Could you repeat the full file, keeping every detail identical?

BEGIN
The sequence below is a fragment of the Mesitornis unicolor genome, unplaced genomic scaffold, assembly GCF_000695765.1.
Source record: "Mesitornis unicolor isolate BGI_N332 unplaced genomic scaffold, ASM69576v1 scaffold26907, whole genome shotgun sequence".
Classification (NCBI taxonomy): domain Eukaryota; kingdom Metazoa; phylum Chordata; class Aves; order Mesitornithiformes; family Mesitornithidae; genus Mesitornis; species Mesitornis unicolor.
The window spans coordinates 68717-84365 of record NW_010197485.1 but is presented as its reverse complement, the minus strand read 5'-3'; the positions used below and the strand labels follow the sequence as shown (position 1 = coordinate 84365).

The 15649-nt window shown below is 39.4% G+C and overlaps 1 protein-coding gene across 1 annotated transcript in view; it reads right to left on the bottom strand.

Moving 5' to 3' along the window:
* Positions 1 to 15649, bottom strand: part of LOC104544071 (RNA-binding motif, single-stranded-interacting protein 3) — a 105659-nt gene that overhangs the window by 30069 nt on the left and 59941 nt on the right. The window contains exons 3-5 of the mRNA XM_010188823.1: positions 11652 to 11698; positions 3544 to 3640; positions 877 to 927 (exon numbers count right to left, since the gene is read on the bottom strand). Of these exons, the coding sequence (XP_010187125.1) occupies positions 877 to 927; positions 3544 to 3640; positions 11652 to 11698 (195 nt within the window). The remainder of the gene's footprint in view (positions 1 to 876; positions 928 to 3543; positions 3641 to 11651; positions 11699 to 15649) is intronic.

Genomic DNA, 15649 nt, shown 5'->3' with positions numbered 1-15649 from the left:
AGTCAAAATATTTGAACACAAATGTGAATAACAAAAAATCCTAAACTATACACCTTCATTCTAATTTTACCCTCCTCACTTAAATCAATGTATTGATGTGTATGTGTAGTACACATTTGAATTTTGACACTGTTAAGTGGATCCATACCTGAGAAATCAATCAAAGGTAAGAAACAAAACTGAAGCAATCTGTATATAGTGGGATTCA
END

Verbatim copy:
The sequence below is a fragment of the Mesitornis unicolor genome, unplaced genomic scaffold, assembly GCF_000695765.1.
Source record: "Mesitornis unicolor isolate BGI_N332 unplaced genomic scaffold, ASM69576v1 scaffold26907, whole genome shotgun sequence".
Classification (NCBI taxonomy): domain Eukaryota; kingdom Metazoa; phylum Chordata; class Aves; order Mesitornithiformes; family Mesitornithidae; genus Mesitornis; species Mesitornis unicolor.
The window spans coordinates 68717-84365 of record NW_010197485.1 but is presented as its reverse complement, the minus strand read 5'-3'; the positions used below and the strand labels follow the sequence as shown (position 1 = coordinate 84365).

The 15649-nt window shown below is 39.4% G+C and overlaps 1 protein-coding gene across 1 annotated transcript in view; it reads right to left on the bottom strand.

Moving 5' to 3' along the window:
* Positions 1 to 15649, bottom strand: part of LOC104544071 (RNA-binding motif, single-stranded-interacting protein 3) — a 105659-nt gene that overhangs the window by 30069 nt on the left and 59941 nt on the right. The window contains exons 3-5 of the mRNA XM_010188823.1: positions 11652 to 11698; positions 3544 to 3640; positions 877 to 927 (exon numbers count right to left, since the gene is read on the bottom strand). Of these exons, the coding sequence (XP_010187125.1) occupies positions 877 to 927; positions 3544 to 3640; positions 11652 to 11698 (195 nt within the window). The remainder of the gene's footprint in view (positions 1 to 876; positions 928 to 3543; positions 3641 to 11651; positions 11699 to 15649) is intronic.

Genomic DNA, 15649 nt, shown 5'->3' with positions numbered 1-15649 from the left:
AGTCAAAATATTTGAACACAAATGTGAATAACAAAAAATCCTAAACTATACACCTTCATTCTAATTTTACCCTCCTCACTTAAATCAATGTATTGATGTGTATGTGTAGTACACATTTGAATTTTGACACTGTTAAGTGGATCCATACCTGAGAAATCAATCAAAGGTAAGAAACAAAACTGAAGCAATCTGTATATAGTGGGATTCA